Wednesday, June 4, 2014

Last Call For Do-Nothing Congress

We've reached the point where in 2014, incumbents in Congress and especially the House are actively running on not introducing legislation at all.

This House is on track to produce the lowest number of legislative proposals since the Clinton administration. Through mid-May, representatives introduced 18 percent fewer bills compared with the same point in the previous Congress. That’s the largest drop between Congresses in the period beginning in 1995, when Republicans overturned decades of Democratic rule in the House. The number of lawmakers who have introduced at least 25 proposals has fallen by nearly two-thirds compared with the previous Congress. The number who have produced five or fewer pieces of legislation has jumped 81 percent.

The representatives who have introduced little or no legislation come from both parties and are veterans and newcomers alike. Brad Sherman, a Democrat from California, has introduced two bills this Congress. In the previous six years he was responsible for 42. John Mica, a Florida Republican and a high-ranking member of committees with jurisdiction over transportation and government oversight, also has proposed two bills (and two amendments), none since last year. That’s down from 27 bills in the previous Congress.

I can sort of understand Democrats choosing not to introduce legislation that will never get a vote under the House GOP that controls the chamber, but at this point even Republicans no longer give a damn.

The legislative pullback has few starker examples than Jeb Hensarling, a Texas Republican and chairman of the House Financial Services Committee.

The Financial Services committee — which oversees banking, the Federal Reserve and mortgage lending, among other areas — has held hearings and considered bills drafted by others. And Mr. Hensarling has been active in proposing bills that, in particular, address the government-sponsored entities Fannie Mae and Freddie Mac. But he has not proposed any legislation of his own since the 113th Congress began in January 2013, whether related to the financial industry or his Dallas-area district (he has added his name as a co-sponsor of other legislation at least 105 times).

And why should he have to do the hard work when ALEC and Club For Growth and Heritage Foundation will introduce legislation for him?  He's a manager who delegates, baby.

You're a sucker if you think Republicans want to make government work for anyone but themselves.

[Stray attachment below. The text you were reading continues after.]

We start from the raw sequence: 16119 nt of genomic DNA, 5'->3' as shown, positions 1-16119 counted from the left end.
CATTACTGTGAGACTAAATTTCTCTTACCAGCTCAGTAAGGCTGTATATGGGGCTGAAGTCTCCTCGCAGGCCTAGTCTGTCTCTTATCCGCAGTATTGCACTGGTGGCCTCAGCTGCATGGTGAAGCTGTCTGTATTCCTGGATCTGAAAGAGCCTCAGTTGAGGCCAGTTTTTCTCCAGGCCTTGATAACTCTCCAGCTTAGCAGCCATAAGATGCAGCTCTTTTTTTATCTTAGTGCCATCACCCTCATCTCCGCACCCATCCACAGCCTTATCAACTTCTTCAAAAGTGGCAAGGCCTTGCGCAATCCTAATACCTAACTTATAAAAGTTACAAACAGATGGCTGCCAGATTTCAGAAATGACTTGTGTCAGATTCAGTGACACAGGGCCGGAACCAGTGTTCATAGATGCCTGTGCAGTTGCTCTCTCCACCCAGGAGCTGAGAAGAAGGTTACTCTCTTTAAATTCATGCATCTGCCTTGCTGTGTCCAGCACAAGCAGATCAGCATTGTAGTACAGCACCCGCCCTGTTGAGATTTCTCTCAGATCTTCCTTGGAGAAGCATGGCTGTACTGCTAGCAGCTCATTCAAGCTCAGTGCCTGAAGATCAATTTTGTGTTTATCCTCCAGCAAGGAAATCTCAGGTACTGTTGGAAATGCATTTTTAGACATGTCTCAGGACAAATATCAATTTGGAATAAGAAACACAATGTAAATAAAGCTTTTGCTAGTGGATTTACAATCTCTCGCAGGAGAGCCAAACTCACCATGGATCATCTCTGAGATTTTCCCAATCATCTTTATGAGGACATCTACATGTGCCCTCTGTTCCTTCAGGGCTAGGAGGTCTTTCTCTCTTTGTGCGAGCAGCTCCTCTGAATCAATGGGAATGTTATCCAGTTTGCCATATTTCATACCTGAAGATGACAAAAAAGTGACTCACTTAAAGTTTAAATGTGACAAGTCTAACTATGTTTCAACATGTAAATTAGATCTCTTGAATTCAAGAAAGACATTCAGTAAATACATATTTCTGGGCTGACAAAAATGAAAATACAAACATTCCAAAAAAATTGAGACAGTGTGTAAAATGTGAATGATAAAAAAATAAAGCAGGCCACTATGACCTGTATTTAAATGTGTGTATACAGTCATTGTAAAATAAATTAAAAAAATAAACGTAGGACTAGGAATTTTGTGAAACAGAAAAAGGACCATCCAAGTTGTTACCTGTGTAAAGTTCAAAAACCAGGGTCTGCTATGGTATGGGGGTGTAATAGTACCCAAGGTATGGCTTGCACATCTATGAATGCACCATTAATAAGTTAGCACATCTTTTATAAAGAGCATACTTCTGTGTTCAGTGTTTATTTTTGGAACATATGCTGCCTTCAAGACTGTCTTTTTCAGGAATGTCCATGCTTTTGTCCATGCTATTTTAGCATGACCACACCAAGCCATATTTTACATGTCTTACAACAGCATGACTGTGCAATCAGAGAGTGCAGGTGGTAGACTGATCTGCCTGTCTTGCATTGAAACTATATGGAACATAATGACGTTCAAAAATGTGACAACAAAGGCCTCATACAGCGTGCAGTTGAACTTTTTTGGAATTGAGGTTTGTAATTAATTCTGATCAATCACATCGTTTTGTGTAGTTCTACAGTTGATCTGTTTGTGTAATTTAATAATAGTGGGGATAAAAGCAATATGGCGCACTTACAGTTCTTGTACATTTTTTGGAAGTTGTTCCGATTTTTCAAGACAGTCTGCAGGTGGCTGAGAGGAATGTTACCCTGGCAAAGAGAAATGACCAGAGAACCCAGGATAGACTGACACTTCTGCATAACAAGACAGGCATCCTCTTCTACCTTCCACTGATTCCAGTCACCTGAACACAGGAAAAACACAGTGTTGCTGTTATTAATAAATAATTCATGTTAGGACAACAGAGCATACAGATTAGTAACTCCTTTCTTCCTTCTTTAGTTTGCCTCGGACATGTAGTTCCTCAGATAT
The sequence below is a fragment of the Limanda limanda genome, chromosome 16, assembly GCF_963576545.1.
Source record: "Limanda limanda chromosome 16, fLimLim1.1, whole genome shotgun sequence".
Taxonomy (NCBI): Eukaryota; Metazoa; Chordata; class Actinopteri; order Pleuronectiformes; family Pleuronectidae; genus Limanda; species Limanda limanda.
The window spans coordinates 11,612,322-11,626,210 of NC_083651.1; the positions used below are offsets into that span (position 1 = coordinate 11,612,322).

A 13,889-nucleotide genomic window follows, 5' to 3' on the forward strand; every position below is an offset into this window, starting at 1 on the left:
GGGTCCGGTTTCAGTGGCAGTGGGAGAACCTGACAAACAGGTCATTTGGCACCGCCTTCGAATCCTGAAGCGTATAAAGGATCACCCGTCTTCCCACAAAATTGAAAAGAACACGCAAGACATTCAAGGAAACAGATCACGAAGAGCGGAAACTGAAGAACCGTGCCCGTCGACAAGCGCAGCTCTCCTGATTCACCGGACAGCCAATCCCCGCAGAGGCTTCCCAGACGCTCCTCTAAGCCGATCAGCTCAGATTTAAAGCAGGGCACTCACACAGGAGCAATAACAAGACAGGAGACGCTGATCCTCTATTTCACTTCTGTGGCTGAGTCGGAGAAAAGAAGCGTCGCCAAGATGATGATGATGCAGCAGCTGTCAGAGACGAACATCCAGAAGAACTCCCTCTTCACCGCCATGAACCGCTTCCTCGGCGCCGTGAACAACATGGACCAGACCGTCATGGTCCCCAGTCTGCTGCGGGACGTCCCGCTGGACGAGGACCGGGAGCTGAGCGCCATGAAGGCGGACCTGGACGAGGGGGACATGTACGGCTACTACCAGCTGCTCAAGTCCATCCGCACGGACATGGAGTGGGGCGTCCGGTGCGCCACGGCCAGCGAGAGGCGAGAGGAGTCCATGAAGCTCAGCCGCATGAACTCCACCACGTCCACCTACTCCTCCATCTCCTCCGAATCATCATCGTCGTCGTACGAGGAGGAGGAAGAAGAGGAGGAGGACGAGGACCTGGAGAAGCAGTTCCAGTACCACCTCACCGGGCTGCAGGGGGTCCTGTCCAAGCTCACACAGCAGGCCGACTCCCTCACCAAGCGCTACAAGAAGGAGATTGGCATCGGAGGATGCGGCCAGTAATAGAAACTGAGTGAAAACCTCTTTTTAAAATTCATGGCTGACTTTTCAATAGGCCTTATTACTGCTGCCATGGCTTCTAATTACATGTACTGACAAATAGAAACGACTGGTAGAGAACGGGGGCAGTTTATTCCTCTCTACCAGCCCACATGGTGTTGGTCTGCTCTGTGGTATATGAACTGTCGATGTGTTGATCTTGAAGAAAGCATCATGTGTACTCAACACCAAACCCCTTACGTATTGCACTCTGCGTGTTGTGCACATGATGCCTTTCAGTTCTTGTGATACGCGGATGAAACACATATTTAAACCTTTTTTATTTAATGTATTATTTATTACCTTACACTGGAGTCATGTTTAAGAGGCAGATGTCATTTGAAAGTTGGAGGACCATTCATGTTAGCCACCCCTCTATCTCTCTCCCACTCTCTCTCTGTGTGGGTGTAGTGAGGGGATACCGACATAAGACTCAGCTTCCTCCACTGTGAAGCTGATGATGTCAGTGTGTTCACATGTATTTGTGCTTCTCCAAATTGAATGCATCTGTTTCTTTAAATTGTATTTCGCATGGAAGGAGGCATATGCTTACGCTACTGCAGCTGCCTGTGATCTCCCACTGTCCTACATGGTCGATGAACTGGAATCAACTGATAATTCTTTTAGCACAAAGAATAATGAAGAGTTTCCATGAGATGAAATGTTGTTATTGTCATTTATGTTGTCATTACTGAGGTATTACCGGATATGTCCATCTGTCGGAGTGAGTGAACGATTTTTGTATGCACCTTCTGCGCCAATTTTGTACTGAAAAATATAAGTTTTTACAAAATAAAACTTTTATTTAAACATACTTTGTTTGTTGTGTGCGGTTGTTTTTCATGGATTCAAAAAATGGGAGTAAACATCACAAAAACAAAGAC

Not Evolving At All

Gallup's latest poll on Americans and Creationism find that, as it has been for the last 32 years, a healthy chunk of Americans do not believe in evolution.

More than four in 10 Americans continue to believe that God created humans in their present form 10,000 years ago, a view that has changed little over the past three decades. Half of Americans believe humans evolved, with the majority of these saying God guided the evolutionary process. However, the percentage who say God was not involved is rising.

Trend: Which of the following statements comes closest to your views on the origin and development of human beings?

The chart makes it pretty clear that this is not a new phenomenon.  But the older, less educated, and more often you go to church, the more likely you are to believe in creationism.  However, that too has been the case since the 80's.

It means enough Americans are taught Creationism to replace those that are aging.  Today, 46% of 30-49 year olds believe in Creationism.  That's going to help keep these numbers stable for some time.

Only 1% of people who attend church weekly believe humanity evolved without God guiding the process.

One percent.

There's some small hope, though.  The number of people who believe that God has nothing to do with evolution has doubled since 2000.  We'll see.

Post-Racial America Update

Sure am glad Chief Justice Roberts declared racism over, so we can all breathe easier now knowing that there's no need for civil rights laws.

A cotton gin in Memphis, Tennessee is facing a federal discrimination complaint after one of its supervisors was caught on a cell phone recording making racist remarks to black employees.

African-American workers at the Atkinson Cotton Warehouse this week described to WREG treatment that evoked cotton’s historic connections to racism and slavery.

According to Antonio Harris and Marrio Mangrum, their boss at the cotton gin longed for the days of Jim Crow, when white men could “hang” black men for drinking from the wrong water fountain.

“He would be like, ‘You need to think like a white man,’” Mangrum recalled.

“He pulled his pants down in front of us and told us to kiss his white tail,” Harris explained.

Sure am glad that's taken care of.

After enduring months of racist comments, Harris decided to use his cell phone to record an attempt to drink from a water fountain in the warehouse.

I need to put a sign here that says ‘white people only,’” the supervisor says in the recording.

When Harris tries to use the microwave, the boss tells him he is not allowed to use it because “you are not white.”

“As a white man, we don’t even let Larry use it,” the boss notes in reference to a black employee who had worked at the cotton gin for over 10 years

The supervisor goes on to lament that that blacks and whites are no longer kept separate in the United States through segregation.

“Back then, nobody thought anything about it,” he opines. “Now everybody is made to where to think it’s bad.”

“Put your sign on the wall then, because I am feeling to drink it,” Harris asks. “What would they do when they catch me drinking your water?”

“That’s when we hang you,” the supervisor warns

Yep.  No reason at all for civil rights legislation in 2014.


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